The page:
Creating and Sustaining California’s Marine Protected Areas, the Nation’s First Statewide Network of Ocean Parks
A powerful current of cold, nutrient-rich water rushes south and sweeps along the California coast. Bestowing beauty and bounty, it delivers life-giving sustenance to myriad sea life, from barnacles to blue whales. The push and pull of the tides shape rocky points, deep bays, and sandy beaches while ocean winds temper the weather. This elemental and exquisite encounter at ocean’s edge both inspires and enriches.
Yet, for all its marvel and munificence, the vast border between land and sea is a fragile ecosystem. Development, pollution, habitat loss, overfishing, and ocean acidification from climate change have placed it in dire jeopardy. Humankind is no less at risk. Four out of five Californians dwell within close proximity of the shore and they are as dependent on a healthy ocean as the tiny nudibranchs and schools of dolphins that dwell offshore.
Accepting responsibility for causing the problem as well as for solving it, Californians made history by establishing the nation’s first statewide network of ocean parks. This unique and little-known system stretches from Oregon to Mexico and covers 850 square miles. Just as parks protect wildlife and habitats on land, the 124 specially designated marine protected areas safeguard an amazing array of habitats on which ocean life depends. MPAs have been scientifically demonstrated to harbor more and bigger fish, more resilient habitat, and greater biodiversity compared to unprotected areas. They also provide people with a place to explore the ocean’s edge, learning not only about the sea, but also about themselves.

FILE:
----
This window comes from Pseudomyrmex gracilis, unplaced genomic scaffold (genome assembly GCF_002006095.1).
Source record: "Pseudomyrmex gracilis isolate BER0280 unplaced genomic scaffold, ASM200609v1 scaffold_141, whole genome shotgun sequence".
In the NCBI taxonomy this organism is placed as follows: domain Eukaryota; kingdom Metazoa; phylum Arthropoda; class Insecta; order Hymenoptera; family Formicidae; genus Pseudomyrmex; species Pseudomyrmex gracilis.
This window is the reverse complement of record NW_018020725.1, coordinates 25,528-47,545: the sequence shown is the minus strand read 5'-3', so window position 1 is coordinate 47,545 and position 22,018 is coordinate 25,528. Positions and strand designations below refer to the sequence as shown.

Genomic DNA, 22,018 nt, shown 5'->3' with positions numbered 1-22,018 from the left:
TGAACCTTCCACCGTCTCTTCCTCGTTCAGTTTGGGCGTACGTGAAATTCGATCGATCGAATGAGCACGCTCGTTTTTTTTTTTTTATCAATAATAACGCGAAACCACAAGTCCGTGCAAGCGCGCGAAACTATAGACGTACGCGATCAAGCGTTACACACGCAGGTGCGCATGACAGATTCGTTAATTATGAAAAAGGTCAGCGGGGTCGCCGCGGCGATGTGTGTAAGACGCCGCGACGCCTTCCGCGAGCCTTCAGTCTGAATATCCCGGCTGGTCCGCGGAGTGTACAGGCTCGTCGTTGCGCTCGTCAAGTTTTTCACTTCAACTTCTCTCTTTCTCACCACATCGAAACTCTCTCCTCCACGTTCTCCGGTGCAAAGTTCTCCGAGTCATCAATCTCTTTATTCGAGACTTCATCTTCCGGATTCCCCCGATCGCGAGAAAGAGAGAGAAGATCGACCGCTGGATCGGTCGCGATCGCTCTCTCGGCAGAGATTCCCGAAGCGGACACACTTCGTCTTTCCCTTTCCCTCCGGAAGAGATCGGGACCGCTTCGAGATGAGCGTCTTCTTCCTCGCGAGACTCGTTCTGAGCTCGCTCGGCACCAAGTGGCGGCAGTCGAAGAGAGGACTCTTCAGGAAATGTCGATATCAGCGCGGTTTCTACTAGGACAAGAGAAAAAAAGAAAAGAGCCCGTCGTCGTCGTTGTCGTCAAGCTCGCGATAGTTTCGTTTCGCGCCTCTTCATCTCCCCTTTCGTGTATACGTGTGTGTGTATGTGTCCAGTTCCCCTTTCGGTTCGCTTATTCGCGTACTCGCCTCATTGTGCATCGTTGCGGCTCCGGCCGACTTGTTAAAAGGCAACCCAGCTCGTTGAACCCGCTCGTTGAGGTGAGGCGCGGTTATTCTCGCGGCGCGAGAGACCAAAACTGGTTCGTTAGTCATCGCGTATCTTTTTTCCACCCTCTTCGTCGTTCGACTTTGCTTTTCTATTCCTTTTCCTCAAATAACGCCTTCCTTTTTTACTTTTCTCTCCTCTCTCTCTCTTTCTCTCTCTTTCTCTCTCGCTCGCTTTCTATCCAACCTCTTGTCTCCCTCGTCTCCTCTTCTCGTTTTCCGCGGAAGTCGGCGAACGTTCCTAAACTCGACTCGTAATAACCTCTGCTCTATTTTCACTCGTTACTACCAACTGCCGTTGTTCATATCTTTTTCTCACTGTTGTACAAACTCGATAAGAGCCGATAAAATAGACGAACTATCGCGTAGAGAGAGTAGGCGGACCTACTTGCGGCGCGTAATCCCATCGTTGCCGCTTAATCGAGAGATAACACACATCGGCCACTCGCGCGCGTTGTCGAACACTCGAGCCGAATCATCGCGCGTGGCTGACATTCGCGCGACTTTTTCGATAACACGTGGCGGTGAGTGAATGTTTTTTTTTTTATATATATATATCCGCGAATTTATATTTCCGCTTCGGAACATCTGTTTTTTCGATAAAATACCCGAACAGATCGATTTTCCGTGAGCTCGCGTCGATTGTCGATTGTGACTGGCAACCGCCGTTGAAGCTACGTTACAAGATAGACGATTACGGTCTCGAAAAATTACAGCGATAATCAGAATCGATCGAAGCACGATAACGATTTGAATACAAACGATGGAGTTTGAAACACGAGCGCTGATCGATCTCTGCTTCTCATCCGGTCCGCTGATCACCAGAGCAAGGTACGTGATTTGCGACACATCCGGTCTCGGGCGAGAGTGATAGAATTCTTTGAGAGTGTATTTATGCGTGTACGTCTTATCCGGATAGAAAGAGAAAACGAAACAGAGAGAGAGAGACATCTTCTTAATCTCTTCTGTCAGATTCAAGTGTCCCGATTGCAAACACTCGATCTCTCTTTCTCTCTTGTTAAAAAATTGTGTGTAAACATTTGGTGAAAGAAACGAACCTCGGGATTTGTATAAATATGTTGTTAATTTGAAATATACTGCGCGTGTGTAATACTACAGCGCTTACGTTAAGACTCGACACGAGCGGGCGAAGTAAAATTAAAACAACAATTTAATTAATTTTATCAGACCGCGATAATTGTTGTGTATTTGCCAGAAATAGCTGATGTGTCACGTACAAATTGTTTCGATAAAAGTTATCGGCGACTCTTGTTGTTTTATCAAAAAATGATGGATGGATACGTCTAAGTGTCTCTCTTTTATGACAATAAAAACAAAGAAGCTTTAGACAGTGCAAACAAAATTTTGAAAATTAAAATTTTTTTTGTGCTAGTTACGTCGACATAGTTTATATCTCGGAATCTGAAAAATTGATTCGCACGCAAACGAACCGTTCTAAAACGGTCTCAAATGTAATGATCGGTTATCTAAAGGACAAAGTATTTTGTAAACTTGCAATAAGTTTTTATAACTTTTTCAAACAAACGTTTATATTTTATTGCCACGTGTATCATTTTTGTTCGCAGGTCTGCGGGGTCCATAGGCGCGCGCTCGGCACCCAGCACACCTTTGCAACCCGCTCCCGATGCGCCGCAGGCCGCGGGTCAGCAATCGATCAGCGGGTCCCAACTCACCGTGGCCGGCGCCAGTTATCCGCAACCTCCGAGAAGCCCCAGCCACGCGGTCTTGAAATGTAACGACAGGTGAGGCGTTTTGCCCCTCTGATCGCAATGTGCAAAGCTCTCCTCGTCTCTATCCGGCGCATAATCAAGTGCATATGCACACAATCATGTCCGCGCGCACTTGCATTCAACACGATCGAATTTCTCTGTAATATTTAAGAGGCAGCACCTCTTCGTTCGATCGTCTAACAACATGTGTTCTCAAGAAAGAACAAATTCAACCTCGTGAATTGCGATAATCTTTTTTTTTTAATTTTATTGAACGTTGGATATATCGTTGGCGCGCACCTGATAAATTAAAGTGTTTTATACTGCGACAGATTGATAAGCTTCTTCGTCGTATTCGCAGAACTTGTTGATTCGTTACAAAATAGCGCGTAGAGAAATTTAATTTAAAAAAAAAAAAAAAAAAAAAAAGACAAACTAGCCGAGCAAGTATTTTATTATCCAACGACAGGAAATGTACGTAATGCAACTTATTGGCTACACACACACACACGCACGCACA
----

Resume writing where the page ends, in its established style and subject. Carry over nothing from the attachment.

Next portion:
The creation of California’s ocean park system is a story of the power of the public process and stakeholder engagement. Trust and transparency are its major themes. Conservation groups, fishermen, Native American tribes, recreationalists, beach lovers, and lawmakers set aside their differences to achieve a greater good and by joining forces were able to accomplish what had long been considered impossible.
This unique collaboration proved groundbreaking for the new and innovative ways it used cutting-edge science and public involvement to protect and restore ocean habitats. Over the course of eight years, in hundreds of meetings, public workshops, and hearings held up and down the coast, Californians designed a network of MPAs intended to safeguard an array of habitats, provide a means for wildlife to move from one protected area to another, and, ultimately, to restore the state’s ocean bounty and the coastal economy it helps drive.
Stakeholders with direct interest in ocean resources proved to be the heart of the design process and volunteers contributed some 38,000 hours to make it happen. They developed alternative MPA network proposals for four study regions: North Coast, North Central Coast, Central Coast, and South Coast (design proposals for MPAs in San Francisco Bay are still in the works). Three major advisory groups were formed to develop designs and implement planning: a blue ribbon task force to guide the process, a science advisory team to develop scientific guidelines, and regional stakeholder groups to draft the designs.